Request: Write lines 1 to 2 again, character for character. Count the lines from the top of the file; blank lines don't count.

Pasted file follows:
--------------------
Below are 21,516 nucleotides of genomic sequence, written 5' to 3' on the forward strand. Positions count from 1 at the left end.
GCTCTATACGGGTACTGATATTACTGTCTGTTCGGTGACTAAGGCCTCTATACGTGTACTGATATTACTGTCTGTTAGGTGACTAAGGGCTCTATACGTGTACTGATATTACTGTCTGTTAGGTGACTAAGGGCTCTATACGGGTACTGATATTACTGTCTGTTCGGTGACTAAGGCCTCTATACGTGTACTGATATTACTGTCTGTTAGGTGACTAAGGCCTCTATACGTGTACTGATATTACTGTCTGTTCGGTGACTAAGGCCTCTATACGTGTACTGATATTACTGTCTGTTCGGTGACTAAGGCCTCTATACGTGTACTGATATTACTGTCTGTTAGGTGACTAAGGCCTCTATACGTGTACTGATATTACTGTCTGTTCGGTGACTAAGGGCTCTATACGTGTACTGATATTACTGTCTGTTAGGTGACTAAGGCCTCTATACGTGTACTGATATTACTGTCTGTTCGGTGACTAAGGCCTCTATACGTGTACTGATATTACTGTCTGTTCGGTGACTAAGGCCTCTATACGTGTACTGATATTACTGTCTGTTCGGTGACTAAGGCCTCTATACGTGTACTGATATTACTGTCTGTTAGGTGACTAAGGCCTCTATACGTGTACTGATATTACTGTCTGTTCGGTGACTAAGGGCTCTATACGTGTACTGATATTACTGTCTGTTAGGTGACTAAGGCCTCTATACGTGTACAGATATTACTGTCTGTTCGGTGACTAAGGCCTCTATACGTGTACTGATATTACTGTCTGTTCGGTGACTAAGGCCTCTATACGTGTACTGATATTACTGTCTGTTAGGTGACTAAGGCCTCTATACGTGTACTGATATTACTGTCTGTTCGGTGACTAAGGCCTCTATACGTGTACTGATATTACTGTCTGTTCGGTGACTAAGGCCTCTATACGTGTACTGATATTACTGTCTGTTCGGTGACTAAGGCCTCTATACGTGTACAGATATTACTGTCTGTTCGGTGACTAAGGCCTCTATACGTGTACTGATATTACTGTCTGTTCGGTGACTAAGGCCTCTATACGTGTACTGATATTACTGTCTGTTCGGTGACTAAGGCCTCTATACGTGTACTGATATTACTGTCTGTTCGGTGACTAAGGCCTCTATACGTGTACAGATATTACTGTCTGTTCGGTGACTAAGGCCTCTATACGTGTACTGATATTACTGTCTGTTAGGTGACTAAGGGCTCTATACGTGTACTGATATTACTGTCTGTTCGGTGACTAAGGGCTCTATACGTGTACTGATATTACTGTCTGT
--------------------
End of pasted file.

Below are 21,516 nucleotides of genomic sequence, written 5' to 3' on the forward strand. Positions count from 1 at the left end.
GCTCTATACGGGTACTGATATTACTGTCTGTTCGGTGACTAAGGCCTCTATACGTGTACTGATATTACTGTCTGTTAGGTGACTAAGGGCTCTATACGTGTACTGATATTACTGTCTGTTAGGTGACTAAGGGCTCTATACGGGTACTGATATTACTGTCTGTTCGGTGACTAAGGCCTCTATACGTGTACTGATATTACTGTCTGTTAGGTGACTAAGGCCTCTATACGTGTACTGATATTACTGTCTGTTCGGTGACTAAGGCCTCTATACGTGTACTGATATTACTGTCTGTTCGGTGACTAAGGCCTCTATACGTGTACTGATATTACTGTCTGTTAGGTGACTAAGGCCTCTATACGTGTACTGATATTACTGTCTGTTCGGTGACTAAGGGCTCTATACGTGTACTGATATTACTGTCTGTTAGGTGACTAAGGCCTCTATACGTGTACTGATATTACTGTCTGTTCGGTGACTAAGGCCTCTATACGTGTACTGATATTACTGTCTGTTCGGTGACTAAGGCCTCTATACGTGTACTGATATTACTGTCTGTTCGGTGACTAAGGCCTCTATACGTGTACTGATATTACTGTCTGTTAGGTGACTAAGGCCTCTATACGTGTACTGATATTACTGTCTGTTCGGTGACTAAGGGCTCTATACGTGTACTGATATTACTGTCTGTTAGGTGACTAAGGCCTCTATACGTGTACAGATATTACTGTCTGTTCGGTGACTAAGGCCTCTATACGTGTACTGATATTACTGTCTGTTCGGTGACTAAGGCCTCTATACGTGTACTGATATTACTGTCTGTTAGGTGACTAAGGCCTCTATACGTGTACTGATATTACTGTCTGTTCGGTGACTAAGGCCTCTATACGTGTACTGATATTACTGTCTGTTCGGTGACTAAGGCCTCTATACGTGTACTGATATTACTGTCTGTTCGGTGACTAAGGCCTCTATACGTGTACAGATATTACTGTCTGTTCGGTGACTAAGGCCTCTATACGTGTACTGATATTACTGTCTGTTCGGTGACTAAGGCCTCTATACGTGTACTGATATTACTGTCTGTTCGGTGACTAAGGCCTCTATACGTGTACTGATATTACTGTCTGTTCGGTGACTAAGGCCTCTATACGTGTACAGATATTACTGTCTGTTCGGTGACTAAGGCCTCTATACGTGTACTGATATTACTGTCTGTTAGGTGACTAAGGGCTCTATACGTGTACTGATATTACTGTCTGTTCGGTGACTAAGGGCTCTATACGTGTACTGATATTACTGTCTGT